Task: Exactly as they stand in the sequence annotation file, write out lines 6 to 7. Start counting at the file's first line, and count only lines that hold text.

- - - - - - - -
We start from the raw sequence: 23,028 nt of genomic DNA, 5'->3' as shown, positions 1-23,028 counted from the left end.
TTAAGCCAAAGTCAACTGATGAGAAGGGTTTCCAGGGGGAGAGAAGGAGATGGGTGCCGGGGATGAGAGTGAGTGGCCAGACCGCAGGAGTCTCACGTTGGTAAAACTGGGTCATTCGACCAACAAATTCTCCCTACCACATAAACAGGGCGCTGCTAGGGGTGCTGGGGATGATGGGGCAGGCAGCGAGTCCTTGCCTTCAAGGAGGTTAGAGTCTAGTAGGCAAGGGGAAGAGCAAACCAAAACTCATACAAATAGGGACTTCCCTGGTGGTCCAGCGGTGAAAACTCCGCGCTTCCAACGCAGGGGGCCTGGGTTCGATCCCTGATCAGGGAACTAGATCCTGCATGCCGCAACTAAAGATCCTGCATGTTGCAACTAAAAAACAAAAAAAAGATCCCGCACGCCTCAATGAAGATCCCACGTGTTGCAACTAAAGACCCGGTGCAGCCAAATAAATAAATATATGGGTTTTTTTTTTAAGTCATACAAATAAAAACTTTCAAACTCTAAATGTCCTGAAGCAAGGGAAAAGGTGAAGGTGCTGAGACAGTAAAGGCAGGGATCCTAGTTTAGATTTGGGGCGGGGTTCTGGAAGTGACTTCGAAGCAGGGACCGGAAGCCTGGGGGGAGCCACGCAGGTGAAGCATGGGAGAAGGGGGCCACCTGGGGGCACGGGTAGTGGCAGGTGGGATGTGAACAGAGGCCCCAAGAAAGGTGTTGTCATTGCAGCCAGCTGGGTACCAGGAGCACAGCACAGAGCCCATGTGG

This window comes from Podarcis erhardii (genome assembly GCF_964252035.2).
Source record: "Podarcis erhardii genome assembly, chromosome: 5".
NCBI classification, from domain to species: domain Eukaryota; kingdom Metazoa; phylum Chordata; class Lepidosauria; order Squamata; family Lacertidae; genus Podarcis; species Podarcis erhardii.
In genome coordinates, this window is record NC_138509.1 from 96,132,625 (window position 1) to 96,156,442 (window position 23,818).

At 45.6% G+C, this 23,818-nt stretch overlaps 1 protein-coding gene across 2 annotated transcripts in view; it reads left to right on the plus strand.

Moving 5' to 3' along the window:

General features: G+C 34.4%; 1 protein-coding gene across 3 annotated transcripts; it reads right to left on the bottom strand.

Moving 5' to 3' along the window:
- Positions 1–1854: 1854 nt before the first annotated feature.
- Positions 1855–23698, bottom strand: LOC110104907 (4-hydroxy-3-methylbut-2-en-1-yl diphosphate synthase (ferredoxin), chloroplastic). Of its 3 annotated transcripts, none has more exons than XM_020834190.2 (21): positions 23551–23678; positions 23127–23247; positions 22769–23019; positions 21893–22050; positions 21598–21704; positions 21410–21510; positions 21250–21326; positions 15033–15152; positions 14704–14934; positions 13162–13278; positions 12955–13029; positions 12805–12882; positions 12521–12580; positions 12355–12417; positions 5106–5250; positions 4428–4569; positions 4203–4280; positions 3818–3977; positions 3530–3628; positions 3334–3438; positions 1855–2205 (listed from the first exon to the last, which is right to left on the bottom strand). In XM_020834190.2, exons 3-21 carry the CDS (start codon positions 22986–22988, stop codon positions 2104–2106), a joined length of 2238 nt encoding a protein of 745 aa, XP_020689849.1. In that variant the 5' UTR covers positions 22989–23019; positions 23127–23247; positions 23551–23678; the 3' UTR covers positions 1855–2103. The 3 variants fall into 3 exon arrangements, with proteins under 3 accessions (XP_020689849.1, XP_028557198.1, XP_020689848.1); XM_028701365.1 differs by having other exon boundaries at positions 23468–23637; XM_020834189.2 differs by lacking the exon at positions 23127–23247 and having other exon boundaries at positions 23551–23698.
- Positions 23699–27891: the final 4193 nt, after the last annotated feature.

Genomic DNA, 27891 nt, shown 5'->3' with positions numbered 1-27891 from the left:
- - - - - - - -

In genome coordinates, this window is record NC_138509.1 from 96,132,625 (window position 1) to 96,156,442 (window position 23,818).

At 45.6% G+C, this 23,818-nt stretch overlaps 1 protein-coding gene across 2 annotated transcripts in view; it reads left to right on the plus strand.